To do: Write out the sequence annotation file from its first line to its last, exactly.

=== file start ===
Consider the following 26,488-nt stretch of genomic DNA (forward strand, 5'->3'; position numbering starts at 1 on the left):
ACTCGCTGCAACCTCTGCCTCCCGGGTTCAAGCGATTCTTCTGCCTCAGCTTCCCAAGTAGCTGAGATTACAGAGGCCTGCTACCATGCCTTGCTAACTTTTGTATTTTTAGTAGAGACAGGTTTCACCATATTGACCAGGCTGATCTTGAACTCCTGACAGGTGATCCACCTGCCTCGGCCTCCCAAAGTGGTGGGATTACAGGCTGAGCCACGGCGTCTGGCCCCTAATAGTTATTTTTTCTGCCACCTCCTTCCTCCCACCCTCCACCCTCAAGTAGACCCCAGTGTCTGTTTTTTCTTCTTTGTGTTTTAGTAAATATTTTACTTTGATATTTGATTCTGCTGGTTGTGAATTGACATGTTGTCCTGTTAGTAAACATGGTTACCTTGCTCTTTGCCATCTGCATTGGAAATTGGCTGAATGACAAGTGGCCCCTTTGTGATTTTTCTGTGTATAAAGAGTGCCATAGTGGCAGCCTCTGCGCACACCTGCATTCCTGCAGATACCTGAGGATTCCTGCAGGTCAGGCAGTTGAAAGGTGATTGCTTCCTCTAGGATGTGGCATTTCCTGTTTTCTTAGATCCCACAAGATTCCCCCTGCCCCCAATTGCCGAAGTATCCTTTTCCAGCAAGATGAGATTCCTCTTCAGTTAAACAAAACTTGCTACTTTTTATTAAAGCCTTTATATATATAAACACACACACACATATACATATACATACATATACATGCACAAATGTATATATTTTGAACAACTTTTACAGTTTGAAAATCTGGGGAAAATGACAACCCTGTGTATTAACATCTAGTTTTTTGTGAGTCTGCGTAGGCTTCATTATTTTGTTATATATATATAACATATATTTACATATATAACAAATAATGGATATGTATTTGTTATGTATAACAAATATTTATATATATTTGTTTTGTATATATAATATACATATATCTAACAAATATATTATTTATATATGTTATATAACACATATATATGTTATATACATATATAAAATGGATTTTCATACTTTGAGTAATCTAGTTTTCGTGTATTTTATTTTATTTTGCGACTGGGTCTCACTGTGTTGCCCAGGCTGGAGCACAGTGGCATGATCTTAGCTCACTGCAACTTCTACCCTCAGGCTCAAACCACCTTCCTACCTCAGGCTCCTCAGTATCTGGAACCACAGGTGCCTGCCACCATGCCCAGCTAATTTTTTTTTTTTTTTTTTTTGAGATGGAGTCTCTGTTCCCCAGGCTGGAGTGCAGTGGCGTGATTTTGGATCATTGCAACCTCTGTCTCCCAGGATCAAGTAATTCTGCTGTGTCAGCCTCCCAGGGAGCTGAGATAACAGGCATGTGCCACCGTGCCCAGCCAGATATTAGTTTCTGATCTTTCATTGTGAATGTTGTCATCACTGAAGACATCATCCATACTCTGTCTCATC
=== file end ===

Consider the following 26,488-nt stretch of genomic DNA (forward strand, 5'->3'; position numbering starts at 1 on the left):
ACTCGCTGCAACCTCTGCCTCCCGGGTTCAAGCGATTCTTCTGCCTCAGCTTCCCAAGTAGCTGAGATTACAGAGGCCTGCTACCATGCCTTGCTAACTTTTGTATTTTTAGTAGAGACAGGTTTCACCATATTGACCAGGCTGATCTTGAACTCCTGACAGGTGATCCACCTGCCTCGGCCTCCCAAAGTGGTGGGATTACAGGCTGAGCCACGGCGTCTGGCCCCTAATAGTTATTTTTTCTGCCACCTCCTTCCTCCCACCCTCCACCCTCAAGTAGACCCCAGTGTCTGTTTTTTCTTCTTTGTGTTTTAGTAAATATTTTACTTTGATATTTGATTCTGCTGGTTGTGAATTGACATGTTGTCCTGTTAGTAAACATGGTTACCTTGCTCTTTGCCATCTGCATTGGAAATTGGCTGAATGACAAGTGGCCCCTTTGTGATTTTTCTGTGTATAAAGAGTGCCATAGTGGCAGCCTCTGCGCACACCTGCATTCCTGCAGATACCTGAGGATTCCTGCAGGTCAGGCAGTTGAAAGGTGATTGCTTCCTCTAGGATGTGGCATTTCCTGTTTTCTTAGATCCCACAAGATTCCCCCTGCCCCCAATTGCCGAAGTATCCTTTTCCAGCAAGATGAGATTCCTCTTCAGTTAAACAAAACTTGCTACTTTTTATTAAAGCCTTTATATATATAAACACACACACACATATACATATACATACATATACATGCACAAATGTATATATTTTGAACAACTTTTACAGTTTGAAAATCTGGGGAAAATGACAACCCTGTGTATTAACATCTAGTTTTTTGTGAGTCTGCGTAGGCTTCATTATTTTGTTATATATATATAACATATATTTACATATATAACAAATAATGGATATGTATTTGTTATGTATAACAAATATTTATATATATTTGTTTTGTATATATAATATACATATATCTAACAAATATATTATTTATATATGTTATATAACACATATATATGTTATATACATATATAAAATGGATTTTCATACTTTGAGTAATCTAGTTTTCGTGTATTTTATTTTATTTTGCGACTGGGTCTCACTGTGTTGCCCAGGCTGGAGCACAGTGGCATGATCTTAGCTCACTGCAACTTCTACCCTCAGGCTCAAACCACCTTCCTACCTCAGGCTCCTCAGTATCTGGAACCACAGGTGCCTGCCACCATGCCCAGCTAATTTTTTTTTTTTTTTTTTTTGAGATGGAGTCTCTGTTCCCCAGGCTGGAGTGCAGTGGCGTGATTTTGGATCATTGCAACCTCTGTCTCCCAGGATCAAGTAATTCTGCTGTGTCAGCCTCCCAGGGAGCTGAGATAACAGGCATGTGCCACCGTGCCCAGCCAGATATTAGTTTCTGATCTTTCATTGTGAATGTTGTCATCACTGAAGACATCATCCATACTCTGTCTCATC